Transport vesicles equipped with maps and timepieces travel along technological arteries to arrive at specific locations at specific times to engage in metabolic activity. By pre-planning humans take the chaos out of metabolism.
The metabolic activity that occurs within System I, the cellular ecosystem, occurs at a scale in which electromagnetic attraction and thermal motion are prevalent. The metabolic activity that occurs within System II, the technological “economy” occurs at a scale where neither thermal motion, random collision or electromagnetic forces produce the necessary interactions, adhesion and transformations. You could argue that the combustion of the internal combustion engine has taken the molecular level kinetic energy and transformed it into an orderly movement of pistons and crankshaft at the technological level. What constitutes technological metabolism however is the use of massive-sized tools for the fabrication and exchange of various products and commodities where separation in space and time must be overcome. The amount of energy needed to randomly move things around until they fit together at the technological scale would be tremendous and destructive. For instance, into a large vessel place all of the parts of a car, apply energy until all parts are airborne and circulating at 600 miles per hour. How long will it take the car to self-assemble? It won’t happen, the parts will be smashed apart upon collision, the amount of kinetic energy necessary to temporarily overcome gravity also imparts destructive force. Vehicles overcome inertia and gravity mostly with the help of fossil fuel energy, but they don’t circulate randomly, but rather proceed in an orderly manner until some malfunction creates a crash and damage.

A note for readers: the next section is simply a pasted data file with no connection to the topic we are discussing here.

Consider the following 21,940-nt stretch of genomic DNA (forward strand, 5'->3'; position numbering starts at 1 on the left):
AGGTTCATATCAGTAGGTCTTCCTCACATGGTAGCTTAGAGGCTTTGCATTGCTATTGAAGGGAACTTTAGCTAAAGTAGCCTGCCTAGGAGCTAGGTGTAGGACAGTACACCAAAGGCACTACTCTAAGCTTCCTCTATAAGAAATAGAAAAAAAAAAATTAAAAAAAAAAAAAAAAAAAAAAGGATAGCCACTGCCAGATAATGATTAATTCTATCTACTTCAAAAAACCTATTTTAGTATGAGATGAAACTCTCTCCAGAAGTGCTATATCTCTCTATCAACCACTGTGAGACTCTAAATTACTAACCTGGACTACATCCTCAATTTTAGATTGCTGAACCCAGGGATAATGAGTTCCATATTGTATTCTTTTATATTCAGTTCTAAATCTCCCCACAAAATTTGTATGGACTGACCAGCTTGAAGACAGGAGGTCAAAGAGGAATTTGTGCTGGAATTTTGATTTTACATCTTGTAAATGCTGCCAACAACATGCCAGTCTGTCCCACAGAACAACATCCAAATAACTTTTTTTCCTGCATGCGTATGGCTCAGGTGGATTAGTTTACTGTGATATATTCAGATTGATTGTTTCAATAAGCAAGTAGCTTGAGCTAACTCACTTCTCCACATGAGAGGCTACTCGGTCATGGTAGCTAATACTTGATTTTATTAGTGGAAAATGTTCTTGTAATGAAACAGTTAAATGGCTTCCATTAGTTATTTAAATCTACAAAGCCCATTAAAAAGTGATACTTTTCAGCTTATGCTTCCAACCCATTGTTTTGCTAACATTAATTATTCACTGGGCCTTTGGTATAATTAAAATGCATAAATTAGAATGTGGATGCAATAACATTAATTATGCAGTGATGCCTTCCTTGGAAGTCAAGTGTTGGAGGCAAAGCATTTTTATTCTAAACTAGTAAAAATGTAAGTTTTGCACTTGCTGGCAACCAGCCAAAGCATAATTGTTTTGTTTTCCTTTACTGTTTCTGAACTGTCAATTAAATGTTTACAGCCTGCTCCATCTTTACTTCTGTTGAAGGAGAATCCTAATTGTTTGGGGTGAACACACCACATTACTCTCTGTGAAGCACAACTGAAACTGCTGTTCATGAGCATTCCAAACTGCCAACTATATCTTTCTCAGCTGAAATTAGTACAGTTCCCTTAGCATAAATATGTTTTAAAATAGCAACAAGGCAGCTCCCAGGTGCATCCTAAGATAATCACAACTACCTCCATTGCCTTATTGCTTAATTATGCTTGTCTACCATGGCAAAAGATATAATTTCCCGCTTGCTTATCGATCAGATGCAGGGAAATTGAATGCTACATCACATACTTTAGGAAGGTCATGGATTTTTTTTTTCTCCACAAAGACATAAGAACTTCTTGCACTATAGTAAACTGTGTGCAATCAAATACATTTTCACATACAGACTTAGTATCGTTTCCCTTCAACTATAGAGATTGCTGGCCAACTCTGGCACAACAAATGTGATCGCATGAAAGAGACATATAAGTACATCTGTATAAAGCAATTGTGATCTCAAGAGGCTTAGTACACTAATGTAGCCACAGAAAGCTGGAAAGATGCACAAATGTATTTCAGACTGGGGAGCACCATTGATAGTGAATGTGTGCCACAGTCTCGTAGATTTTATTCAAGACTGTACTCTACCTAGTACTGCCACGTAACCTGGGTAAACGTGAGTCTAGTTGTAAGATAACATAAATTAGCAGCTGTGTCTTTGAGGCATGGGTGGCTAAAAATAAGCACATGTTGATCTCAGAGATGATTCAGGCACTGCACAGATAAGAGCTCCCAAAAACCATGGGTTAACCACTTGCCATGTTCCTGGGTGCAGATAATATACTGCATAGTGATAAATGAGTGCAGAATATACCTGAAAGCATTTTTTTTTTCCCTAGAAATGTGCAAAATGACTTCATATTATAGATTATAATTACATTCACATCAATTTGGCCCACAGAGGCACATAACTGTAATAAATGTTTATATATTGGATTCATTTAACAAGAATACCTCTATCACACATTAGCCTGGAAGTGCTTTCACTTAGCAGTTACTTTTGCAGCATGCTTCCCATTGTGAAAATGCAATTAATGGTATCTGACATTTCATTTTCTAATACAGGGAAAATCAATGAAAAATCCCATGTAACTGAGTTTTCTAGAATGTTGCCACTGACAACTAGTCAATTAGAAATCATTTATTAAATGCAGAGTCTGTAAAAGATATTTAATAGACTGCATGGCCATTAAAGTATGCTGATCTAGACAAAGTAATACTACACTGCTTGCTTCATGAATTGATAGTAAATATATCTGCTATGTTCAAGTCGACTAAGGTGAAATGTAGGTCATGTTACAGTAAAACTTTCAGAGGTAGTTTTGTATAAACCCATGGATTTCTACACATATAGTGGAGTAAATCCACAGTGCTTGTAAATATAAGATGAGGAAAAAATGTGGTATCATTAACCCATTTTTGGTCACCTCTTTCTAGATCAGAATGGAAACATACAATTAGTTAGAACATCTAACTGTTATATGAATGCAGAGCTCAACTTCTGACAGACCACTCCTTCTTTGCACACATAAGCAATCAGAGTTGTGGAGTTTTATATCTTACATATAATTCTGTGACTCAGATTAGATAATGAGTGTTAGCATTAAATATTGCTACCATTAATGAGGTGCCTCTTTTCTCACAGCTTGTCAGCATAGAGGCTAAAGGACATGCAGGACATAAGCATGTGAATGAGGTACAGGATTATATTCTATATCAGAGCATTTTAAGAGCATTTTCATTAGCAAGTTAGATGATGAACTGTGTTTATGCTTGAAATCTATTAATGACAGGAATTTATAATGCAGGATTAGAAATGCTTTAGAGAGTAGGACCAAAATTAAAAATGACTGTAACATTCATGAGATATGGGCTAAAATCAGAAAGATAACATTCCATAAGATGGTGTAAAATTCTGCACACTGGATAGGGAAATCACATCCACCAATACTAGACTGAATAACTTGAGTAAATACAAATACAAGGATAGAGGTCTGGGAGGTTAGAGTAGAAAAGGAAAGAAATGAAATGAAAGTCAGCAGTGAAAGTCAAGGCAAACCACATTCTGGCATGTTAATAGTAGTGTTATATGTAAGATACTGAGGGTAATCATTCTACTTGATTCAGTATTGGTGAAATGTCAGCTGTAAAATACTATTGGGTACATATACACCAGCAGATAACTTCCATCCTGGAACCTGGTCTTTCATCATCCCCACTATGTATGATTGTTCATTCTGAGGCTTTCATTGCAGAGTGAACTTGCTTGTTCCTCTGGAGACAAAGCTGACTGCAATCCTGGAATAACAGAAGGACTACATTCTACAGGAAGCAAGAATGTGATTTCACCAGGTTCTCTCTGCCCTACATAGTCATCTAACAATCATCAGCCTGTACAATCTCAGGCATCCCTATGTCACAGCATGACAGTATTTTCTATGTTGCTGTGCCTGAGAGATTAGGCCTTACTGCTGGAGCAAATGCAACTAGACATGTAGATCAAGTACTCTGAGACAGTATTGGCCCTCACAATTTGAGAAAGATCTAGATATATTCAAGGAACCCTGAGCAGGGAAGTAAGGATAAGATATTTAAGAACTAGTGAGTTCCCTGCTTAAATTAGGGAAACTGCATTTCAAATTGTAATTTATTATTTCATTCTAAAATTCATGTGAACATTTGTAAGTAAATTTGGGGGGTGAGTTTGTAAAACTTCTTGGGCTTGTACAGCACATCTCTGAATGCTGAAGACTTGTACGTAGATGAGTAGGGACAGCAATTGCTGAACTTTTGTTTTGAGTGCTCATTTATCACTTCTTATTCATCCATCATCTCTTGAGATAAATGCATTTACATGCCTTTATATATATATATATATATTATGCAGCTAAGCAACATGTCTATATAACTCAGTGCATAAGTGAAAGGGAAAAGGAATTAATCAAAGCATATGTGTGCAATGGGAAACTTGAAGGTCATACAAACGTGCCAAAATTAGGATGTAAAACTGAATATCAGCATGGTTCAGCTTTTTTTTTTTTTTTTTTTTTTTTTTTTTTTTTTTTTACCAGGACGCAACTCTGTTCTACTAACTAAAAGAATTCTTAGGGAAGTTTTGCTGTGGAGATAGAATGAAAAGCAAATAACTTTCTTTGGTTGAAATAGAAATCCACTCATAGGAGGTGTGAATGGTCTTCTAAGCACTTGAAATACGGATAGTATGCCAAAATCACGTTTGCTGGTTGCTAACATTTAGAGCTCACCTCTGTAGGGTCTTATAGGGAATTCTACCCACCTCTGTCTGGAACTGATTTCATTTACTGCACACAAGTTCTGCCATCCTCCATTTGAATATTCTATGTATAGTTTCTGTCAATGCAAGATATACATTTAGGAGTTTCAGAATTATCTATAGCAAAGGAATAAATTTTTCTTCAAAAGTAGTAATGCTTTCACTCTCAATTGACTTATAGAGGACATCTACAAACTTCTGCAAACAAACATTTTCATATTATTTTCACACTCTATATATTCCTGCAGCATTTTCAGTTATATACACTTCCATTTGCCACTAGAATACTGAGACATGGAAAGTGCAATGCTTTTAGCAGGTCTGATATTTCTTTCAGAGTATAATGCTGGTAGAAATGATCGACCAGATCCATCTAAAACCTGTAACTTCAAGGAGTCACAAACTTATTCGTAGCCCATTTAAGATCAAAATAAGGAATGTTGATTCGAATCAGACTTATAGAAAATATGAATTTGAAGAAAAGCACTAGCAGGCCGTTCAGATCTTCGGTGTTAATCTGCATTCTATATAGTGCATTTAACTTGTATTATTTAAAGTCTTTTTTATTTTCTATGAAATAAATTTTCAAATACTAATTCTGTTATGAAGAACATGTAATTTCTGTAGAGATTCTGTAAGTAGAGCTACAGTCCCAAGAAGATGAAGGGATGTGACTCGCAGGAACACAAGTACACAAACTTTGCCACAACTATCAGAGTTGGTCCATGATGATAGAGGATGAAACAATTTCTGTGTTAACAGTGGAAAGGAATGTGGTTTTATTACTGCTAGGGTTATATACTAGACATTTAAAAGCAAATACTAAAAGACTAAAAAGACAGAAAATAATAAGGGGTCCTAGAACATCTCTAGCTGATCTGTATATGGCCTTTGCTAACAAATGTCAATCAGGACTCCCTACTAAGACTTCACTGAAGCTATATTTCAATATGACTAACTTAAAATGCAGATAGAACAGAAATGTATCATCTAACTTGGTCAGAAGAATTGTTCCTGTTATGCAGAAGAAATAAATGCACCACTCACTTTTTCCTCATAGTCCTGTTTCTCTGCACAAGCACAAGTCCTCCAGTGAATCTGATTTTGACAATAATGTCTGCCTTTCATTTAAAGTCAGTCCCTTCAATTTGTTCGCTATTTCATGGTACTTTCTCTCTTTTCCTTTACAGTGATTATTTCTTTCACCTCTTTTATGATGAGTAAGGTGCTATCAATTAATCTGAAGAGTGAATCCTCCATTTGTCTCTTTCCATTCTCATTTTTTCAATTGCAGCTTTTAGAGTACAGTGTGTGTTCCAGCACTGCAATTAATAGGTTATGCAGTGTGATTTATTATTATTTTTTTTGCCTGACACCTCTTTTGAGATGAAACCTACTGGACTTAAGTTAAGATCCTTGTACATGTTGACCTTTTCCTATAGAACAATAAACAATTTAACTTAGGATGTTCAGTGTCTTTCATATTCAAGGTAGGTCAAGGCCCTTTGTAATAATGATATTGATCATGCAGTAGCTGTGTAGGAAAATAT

Instead of relying upon random collision and thermal motion we have developed several tools to facilitate assembly. The foundation of our “economic” success is not in the designs of our tools and products but in the evolution of our brains to map, remember and label various items in our environments. Everyone has studied maps and globes covered with various boundaries, delineations and names. Then perhaps one has studied more detailed maps of states and provinces and one undoubtedly has a mental map of ones hometown. Spatially, the delivery of some product or resource is done within the mental maps of our brains before the actual delivery is made. As a facilitative RNA we may wrap a package, apply an address, take it to the post office and send it on it’s way. Each cell in the country has a very specific tag, label or address such as 400 Washington St. Because of these mental maps and now GPS and computer maps, things can meet up precisely where and when they’re needed. The cells within organisms, equivalent to factories, do not need specific individual addresses that exist at the human scale but rather various receptors and tags or tissue specific.